David's New Book

Sunday, May 10, 2015

Infection Control in a Small US Hospital

Today’s blog is related to something quite different than the discovery and development of antibiotics – sorry.

It may also sound like a familiar plaint to anyone involved in infection control.  I expect to hear a lot of “suck it up, buddy” out there.

According to CDC data, almost 80% of US hospitals have less than 200 beds and over 50% have less than 100 beds, like the hospital where I volunteer.  I am helping their infection control committee on a consultant basis since they do not have an ID physician on their committee. My hospital is on the border of two states and has recently been acquired by a larger hospital in the neighboring state. The morass of state and federal regulations imposed on this hospital is a nightmare in terms of trying to provide the services that patients and physicians need to prevent and control infections and at the same time fulfilling various agency bureaucratic requirements.

The state where the hospital is located is mandated to supply hospitals with influenza vaccine.  But for the last several years, they have either been unable to fill orders on time or have substituted inferior vaccines (trivalent instead of tetravalent) without notice or warning.  Also, our state will not pay for vaccine administered to out of state patients.  But because we're close to the border, we have a lot of those.  We have to track who is from out of state to make sure we do not charge the state for their vaccine. The hospital, wisely, finally decided to buy their vaccine on the market this year rather than rely on the state and they were able to obtain the vaccine they ordered on time and in adequate supply.

Recently, with my help, the infection control committee instituted an antimicrobial stewardship program.  The goals were to decrease antibiotic resistant infections and healthcare-associated infection with Clostridium difficile. A major stumbling block to implementing the program as envisioned by the committee has been the inability of pharmacy personnel to track antibiotic usage using daily defined doses – the standard required for best practice. There has been no budget for software nor has there been budget available for additional pharmacy staff help to analyze usage manually.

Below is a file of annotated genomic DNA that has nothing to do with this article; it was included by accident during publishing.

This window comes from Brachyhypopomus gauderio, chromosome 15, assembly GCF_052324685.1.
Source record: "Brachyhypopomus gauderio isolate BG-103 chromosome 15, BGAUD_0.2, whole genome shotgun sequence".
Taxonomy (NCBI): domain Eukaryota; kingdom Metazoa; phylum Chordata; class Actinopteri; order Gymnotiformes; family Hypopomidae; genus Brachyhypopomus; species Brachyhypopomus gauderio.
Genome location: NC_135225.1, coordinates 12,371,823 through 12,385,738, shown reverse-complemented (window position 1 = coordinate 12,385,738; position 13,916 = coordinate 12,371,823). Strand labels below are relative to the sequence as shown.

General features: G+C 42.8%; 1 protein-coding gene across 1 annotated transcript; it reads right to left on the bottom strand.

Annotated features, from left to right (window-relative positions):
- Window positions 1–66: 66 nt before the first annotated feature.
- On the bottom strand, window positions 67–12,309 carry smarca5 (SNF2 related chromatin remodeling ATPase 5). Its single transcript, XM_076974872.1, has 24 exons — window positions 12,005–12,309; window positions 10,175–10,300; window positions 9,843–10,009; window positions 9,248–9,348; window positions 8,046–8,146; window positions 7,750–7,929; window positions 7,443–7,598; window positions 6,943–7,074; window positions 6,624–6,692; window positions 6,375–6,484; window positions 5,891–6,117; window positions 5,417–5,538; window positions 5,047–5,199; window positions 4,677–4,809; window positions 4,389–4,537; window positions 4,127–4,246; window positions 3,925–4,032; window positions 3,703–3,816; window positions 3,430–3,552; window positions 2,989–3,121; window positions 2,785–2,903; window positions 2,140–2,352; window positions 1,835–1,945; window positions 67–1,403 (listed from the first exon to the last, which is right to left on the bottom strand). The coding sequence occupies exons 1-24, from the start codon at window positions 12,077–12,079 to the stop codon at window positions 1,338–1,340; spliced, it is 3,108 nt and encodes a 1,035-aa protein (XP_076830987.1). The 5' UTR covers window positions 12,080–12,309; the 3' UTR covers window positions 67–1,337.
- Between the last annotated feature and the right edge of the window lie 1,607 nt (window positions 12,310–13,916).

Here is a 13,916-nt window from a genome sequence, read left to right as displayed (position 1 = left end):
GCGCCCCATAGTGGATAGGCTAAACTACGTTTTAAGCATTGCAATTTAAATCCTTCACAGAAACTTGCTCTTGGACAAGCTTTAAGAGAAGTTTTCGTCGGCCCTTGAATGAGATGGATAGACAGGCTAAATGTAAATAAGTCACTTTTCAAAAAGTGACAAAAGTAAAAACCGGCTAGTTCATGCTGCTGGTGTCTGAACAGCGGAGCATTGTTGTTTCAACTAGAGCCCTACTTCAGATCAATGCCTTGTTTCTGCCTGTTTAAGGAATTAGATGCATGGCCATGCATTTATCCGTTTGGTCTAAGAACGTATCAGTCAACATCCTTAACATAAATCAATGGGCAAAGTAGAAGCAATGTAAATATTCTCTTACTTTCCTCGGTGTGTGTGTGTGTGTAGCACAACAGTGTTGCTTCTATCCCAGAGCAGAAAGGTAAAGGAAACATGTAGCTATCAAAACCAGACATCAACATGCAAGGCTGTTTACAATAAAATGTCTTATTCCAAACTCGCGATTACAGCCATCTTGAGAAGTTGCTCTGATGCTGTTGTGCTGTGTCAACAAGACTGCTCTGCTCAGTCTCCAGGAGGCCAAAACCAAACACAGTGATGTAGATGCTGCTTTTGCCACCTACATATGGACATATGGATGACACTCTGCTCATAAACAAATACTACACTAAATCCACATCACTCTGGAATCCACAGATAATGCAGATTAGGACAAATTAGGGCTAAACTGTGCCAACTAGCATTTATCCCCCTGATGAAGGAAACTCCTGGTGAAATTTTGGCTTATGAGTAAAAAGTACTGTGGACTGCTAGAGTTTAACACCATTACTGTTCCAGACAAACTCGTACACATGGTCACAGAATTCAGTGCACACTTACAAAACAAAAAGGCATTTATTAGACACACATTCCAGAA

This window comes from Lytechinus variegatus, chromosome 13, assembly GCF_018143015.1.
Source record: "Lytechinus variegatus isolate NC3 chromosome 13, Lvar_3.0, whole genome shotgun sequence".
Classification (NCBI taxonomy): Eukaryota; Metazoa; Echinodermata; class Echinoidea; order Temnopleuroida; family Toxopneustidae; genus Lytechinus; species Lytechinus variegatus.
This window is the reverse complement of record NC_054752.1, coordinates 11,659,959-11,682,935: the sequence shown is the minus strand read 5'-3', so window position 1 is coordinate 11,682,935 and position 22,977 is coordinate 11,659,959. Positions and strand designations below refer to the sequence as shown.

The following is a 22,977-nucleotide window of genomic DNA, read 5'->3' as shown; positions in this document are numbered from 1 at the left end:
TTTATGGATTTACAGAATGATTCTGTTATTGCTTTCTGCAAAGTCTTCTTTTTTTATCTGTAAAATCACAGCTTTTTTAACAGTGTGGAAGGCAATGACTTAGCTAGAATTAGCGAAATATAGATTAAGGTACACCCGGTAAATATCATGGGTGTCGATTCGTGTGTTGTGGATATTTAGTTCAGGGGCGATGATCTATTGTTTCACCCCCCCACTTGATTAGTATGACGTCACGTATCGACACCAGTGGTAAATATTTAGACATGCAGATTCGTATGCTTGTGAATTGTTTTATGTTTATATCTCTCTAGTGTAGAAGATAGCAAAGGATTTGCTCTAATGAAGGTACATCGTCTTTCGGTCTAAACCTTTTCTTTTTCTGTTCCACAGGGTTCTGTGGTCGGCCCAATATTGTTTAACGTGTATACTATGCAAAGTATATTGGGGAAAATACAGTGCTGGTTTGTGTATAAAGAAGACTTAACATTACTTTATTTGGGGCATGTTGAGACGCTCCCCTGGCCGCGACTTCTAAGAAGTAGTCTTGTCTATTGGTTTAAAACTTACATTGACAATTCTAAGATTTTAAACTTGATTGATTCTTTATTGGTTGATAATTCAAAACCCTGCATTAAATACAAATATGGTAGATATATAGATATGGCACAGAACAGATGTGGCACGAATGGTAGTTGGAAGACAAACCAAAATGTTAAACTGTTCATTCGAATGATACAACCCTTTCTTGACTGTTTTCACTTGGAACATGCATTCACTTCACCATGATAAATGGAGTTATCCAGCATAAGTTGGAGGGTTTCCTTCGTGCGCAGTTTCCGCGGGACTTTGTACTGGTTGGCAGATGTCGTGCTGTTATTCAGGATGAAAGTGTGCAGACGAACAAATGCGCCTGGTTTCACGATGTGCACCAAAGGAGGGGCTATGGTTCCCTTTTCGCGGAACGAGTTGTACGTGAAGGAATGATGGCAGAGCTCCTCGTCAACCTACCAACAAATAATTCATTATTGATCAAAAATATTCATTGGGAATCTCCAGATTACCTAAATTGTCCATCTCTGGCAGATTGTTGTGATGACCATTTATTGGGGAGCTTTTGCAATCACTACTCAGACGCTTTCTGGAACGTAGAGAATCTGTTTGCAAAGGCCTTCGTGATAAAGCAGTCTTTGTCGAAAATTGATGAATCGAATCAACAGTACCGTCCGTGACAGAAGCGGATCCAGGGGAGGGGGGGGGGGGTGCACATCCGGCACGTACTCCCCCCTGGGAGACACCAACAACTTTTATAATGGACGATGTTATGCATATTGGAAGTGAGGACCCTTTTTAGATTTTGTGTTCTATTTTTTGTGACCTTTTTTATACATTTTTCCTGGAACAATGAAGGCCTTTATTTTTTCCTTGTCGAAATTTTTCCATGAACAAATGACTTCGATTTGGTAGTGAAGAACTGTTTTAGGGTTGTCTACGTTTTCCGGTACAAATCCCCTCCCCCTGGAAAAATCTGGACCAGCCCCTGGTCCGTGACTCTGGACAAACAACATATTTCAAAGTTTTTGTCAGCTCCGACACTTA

This year, the state conducted practice drills and carried out inspections of our hospital to assure that we could handle Ebola patients should they show up on our doorstep. While this might have been necessary – at least as far as assuring the safety of hospital and emergency personnel is concerned – it was a major distraction to those involved in the routine of everyday infection control in the hospital.

Then there is the requirement of reporting to the National Health Safety Network (NHSN) of the CDC. We report certain surgical site infections, all intravenous catheter infections and all urinary catheter infections.  We also now report something called “ventilator associated events.”  We used to report ventilator-associated pneumonia – something I thought I understood.  Now we’re reporting the changes in pressures on the ventilators used to support patients in our small ICU as well as changes in patients’ ability to oxygenate their blood and other parameters. But I don’t know what we as a hospital are supposed to do with this information nor do I understand exactly why it falls within the purview of the infection control committee.  I do understand what we are supposed to do about ventilator-associated pneumonia and I also understand why that would fall within the role of infection control.  But now, the CDC requires that a patient have a bronchoscopy for the diagnosis of this infection – something that almost never happens at my hospital.  As such – we virtually never see ventilator-associated pneumonia anymore.  Pretty good progress – huh?

What happens with all these data?  We can get a summary of the CDC analysis of our data – but our numbers are so small that in the new CDC paradigm of accounting for various risk factors and then comparing to other hospitals in their database – the resulting data becomes meaningless.  We never achieve anything resembling  statistical significance.  And our numbers can vary wildly with the addition of a single case of say IV catheter infection in a year. 

To make things worse, CMS (Centers for Medicare and Medicaid) now punishes hospitals for having infection rates higher than the CDC-defined “norm.”  In 2013, we had a single case of IV catheter infection in our ICU for the entire year. But because our numbers of days where patients had catheters on our ICU was so low – our risk-adjusted rate based on this single case was higher than the CDC norm.  The hospital was asked to refund 1% of its Medicare payments from that year - something we could ill afford.  Of course, our goal is to have no IV catheter infections – but does this policy make sense to anyone out there at least insofar as small hospitals are concerned?  We are trapped by the tyranny of small numbers and a Federal Government who couldn’t care less.  

All this reporting to the CDC requires that someone spend hours on the CDC website filling out virtual forms. And who is that someone?  Our infection control nurse, of course. Her time might be better spent working on enforcing our hand hygiene policy – that is making sure health care providers wash their hands between patients. She could also be more useful spending her time assuring that best practices are always followed when intravenous lines are inserted and making sure that the urinary catheter the nurses want to insert in a patient is actually needed for something other than the nurses’ convenience.

OK - I’m done for now . . .we’ll just “suck it up” . .. . .